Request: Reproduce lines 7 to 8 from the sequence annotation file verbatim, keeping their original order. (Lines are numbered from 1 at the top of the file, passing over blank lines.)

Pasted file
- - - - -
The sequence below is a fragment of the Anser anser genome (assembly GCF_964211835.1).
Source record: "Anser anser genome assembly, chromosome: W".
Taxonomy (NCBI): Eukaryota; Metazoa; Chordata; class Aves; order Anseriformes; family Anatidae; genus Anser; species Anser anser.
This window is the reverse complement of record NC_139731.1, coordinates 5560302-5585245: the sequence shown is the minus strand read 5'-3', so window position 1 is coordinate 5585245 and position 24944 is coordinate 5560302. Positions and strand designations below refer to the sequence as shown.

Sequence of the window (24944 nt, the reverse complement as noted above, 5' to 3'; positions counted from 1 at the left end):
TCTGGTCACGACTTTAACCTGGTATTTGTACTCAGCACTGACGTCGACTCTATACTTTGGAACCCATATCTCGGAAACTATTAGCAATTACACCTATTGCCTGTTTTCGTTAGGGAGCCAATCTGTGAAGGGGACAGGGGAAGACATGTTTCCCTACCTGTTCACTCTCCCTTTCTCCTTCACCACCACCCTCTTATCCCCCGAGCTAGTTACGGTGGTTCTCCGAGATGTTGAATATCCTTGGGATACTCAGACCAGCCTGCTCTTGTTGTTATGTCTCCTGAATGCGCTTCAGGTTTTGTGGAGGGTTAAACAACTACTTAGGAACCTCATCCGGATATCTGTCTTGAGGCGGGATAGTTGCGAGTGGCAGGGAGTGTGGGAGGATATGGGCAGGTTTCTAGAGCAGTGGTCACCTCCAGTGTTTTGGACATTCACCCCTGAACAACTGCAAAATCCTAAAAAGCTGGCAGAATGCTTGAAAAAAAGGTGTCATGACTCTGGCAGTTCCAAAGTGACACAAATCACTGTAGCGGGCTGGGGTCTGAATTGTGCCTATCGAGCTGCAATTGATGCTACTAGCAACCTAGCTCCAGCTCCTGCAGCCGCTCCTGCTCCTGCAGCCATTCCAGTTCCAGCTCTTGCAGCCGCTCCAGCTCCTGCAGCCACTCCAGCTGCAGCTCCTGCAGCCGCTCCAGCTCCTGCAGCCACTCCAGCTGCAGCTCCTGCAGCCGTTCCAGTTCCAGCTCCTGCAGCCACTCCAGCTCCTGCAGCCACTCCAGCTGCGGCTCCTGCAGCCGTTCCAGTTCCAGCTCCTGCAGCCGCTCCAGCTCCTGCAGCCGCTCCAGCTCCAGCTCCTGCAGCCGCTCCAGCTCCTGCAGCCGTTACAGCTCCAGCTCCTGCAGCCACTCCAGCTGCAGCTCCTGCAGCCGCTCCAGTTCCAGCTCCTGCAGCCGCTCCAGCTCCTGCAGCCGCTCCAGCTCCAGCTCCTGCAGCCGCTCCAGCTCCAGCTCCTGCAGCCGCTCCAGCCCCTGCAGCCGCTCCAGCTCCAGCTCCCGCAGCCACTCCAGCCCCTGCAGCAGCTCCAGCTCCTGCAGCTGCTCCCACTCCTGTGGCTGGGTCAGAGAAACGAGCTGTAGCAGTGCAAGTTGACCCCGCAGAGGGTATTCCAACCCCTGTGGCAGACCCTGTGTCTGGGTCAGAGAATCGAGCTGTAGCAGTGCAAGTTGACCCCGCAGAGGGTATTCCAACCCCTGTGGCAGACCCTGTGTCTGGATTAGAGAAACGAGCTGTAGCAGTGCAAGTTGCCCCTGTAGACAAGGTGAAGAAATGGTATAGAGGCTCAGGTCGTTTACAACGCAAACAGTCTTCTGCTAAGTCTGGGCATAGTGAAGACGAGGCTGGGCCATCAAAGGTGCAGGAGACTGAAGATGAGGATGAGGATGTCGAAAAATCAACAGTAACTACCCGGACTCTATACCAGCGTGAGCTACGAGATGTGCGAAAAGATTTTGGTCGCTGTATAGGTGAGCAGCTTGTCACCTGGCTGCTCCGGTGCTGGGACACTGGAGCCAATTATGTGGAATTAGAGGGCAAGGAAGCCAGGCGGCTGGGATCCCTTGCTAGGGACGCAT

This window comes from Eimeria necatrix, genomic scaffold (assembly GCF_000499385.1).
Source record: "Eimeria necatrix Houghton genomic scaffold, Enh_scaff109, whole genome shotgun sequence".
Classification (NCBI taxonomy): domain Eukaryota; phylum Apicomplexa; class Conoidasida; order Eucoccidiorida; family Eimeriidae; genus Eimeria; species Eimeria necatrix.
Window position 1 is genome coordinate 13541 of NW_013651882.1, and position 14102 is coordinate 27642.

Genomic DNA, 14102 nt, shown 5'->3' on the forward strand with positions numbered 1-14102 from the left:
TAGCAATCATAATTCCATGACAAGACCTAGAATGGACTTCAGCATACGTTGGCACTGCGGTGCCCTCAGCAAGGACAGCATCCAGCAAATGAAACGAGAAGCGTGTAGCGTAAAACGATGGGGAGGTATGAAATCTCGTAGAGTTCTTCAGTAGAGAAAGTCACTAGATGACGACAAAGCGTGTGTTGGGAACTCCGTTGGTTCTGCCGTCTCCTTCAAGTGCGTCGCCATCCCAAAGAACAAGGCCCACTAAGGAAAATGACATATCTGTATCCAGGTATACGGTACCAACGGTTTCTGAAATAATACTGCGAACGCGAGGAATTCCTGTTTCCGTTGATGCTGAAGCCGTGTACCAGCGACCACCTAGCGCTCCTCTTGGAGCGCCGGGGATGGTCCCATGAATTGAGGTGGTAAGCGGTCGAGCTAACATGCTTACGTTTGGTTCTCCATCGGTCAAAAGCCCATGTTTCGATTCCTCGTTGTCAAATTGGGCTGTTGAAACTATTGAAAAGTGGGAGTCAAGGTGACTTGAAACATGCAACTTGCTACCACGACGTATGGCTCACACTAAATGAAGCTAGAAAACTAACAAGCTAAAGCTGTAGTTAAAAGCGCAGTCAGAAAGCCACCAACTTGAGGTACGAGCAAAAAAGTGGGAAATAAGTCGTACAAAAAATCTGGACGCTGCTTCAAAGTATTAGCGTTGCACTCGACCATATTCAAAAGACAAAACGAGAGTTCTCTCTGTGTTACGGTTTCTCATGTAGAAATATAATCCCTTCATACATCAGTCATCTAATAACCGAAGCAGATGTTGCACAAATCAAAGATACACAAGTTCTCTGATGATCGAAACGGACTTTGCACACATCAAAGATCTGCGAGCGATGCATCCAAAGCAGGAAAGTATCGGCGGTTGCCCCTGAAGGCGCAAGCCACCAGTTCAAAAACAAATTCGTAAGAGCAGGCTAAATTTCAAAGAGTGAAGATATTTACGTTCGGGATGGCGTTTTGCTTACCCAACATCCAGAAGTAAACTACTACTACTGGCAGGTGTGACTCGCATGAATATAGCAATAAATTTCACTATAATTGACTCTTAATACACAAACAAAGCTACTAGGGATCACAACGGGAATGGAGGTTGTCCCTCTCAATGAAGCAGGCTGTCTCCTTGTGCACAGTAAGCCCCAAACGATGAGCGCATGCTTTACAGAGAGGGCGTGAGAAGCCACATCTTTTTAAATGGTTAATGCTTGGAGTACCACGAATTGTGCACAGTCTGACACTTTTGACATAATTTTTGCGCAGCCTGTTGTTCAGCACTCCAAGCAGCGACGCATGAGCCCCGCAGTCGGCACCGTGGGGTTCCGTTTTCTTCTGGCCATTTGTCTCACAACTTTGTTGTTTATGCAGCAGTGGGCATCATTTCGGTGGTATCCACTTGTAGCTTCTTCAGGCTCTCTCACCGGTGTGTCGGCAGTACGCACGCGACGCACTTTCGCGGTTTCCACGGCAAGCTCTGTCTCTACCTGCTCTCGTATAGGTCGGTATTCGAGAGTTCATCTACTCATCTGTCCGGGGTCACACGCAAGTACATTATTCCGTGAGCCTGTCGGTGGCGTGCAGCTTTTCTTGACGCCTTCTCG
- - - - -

This window comes from Eimeria necatrix, genomic scaffold (assembly GCF_000499385.1).
Source record: "Eimeria necatrix Houghton genomic scaffold, Enh_scaff109, whole genome shotgun sequence".